In parallel to this, you have Continuum IO developing Python modules for fast scientific computation and I/O on GPUs (Numba and Blaze). Last but not least, we have C++11 and GNU gcc 4.8, with a slew of features being added to the standard library useful for bioiformatics (hello regular expressions ;) ).

It is my prediction that the future of NGS bioinformatics, or at least the cutting edge, will lie not with Hadoop and other “Big Data” infrastrucures, but rather with high-performance algorithms that take advantage of the new architectures coming to the pro-sumer market.

Don't do this

This past week I gave my boss and co-workers notice that I was moving on from UPENN. Normally you wouldn't do this sort of thing until you actually have an offer letter in hand, and for most people I would recommend the latter strategy.

So why did I do it? The main reason is that I love the group I work for. Specifically Garret FitzGerald and John Hogenesch are fantastic researchers, mentors, and all around great people. I have a broad role and I don't want them to be caught with their pants down when I do have that offer letter. Even with the four weeks notice that I will be giving them, it still won't be enough time to properly hand off my duties to other people. I specifically wanted them to have as much time to prepare and to prioritize my responsibilities.

 You may be thinking to yourself right about now "if you love it so much, why are you leaving?" Simply put, I currently don't see a long term future for me at UPENN. Once I realized that, I started really asking myself "what am I good at?", "what do I like to do the most?", and "what do I want to do in the future?" To answer the first two, I like and am extremely good at talking to researchers about their problems and about how to solve those problems with informatics. I like to build prototypes and design long-term scalable architectures that address actual research questions. In short, a Solutions Architect role fits my skillset very nicely.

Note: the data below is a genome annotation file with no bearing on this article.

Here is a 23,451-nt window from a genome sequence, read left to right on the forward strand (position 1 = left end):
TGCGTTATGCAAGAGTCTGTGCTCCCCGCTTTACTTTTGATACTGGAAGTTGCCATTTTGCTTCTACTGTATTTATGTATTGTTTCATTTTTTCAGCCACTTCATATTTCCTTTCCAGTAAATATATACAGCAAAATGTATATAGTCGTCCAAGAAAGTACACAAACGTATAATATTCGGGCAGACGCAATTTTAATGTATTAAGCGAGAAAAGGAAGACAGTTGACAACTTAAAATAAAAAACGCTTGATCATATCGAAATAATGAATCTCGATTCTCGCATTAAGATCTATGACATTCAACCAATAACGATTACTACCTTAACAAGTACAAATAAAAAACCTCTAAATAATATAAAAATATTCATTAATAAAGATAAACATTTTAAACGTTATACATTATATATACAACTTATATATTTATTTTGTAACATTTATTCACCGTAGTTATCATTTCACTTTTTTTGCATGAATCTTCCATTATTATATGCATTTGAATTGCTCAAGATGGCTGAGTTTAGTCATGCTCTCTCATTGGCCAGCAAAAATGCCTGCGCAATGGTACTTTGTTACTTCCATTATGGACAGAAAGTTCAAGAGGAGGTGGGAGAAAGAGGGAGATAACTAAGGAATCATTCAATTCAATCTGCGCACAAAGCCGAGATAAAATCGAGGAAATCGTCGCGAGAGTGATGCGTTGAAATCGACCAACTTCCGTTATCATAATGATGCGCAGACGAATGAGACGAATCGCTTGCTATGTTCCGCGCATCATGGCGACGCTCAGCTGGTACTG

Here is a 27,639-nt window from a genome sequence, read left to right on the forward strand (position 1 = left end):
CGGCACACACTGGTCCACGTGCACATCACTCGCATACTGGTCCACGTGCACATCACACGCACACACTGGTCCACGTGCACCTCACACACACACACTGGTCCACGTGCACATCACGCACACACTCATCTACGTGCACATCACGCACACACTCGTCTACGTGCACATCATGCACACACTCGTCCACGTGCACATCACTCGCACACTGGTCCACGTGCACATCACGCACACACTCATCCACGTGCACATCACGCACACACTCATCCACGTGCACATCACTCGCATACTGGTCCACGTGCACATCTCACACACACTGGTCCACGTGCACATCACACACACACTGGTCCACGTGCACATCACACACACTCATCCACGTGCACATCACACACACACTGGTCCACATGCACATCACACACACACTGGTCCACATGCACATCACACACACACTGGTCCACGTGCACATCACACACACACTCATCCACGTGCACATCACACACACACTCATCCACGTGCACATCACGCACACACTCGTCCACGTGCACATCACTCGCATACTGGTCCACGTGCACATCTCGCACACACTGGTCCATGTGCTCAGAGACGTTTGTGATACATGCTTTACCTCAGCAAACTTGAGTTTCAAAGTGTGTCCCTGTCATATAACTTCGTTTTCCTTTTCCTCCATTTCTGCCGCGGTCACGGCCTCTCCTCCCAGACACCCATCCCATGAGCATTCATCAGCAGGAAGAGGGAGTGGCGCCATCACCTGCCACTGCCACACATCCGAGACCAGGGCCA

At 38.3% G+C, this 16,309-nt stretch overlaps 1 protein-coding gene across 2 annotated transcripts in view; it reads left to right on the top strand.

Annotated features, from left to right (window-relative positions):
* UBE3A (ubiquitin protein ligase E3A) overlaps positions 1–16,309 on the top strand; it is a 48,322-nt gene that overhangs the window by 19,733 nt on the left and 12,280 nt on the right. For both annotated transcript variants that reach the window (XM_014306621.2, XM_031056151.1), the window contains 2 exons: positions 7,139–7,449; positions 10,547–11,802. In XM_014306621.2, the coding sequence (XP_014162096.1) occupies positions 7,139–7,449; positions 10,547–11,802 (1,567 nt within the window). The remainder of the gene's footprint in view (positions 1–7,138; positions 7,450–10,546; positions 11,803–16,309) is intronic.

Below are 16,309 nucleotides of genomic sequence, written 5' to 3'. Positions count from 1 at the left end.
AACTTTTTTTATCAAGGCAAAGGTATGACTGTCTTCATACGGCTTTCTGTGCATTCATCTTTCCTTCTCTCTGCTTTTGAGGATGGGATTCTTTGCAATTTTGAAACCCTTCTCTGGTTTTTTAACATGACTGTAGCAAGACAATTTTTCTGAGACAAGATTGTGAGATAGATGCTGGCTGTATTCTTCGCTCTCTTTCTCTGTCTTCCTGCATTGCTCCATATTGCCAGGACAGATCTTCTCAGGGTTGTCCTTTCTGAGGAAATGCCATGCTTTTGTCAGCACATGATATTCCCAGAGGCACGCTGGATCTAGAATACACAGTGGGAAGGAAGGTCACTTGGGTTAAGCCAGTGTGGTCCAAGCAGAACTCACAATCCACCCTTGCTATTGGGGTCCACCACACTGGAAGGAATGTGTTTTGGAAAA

The last question has to do with the problem domain I want to solve. Genomics, my current research field, is poised to change medicine is ways we can't yet predict. We are already seeing the value of genetic sequencing in the diagnostics field, especially with respect to cancer. We are starting to see that our internal microbe populations play a larger part in our overall health than previously thought. Most of the current work studying the microbiome would not be possible without next generation sequencing. I want to be part of that sea change. I want to enable the use of high-throughput sequencing, and other 'omics technologies, in biomedical research that will have a huge and immediate impact on medicine. It should be noted that I could probably do that now in the group I am in, and I had already taken that into account when I thought long and hard about wanting to move on.

 So where to now? Good question. I'll have an answer for you, my captive audience, in about three weeks.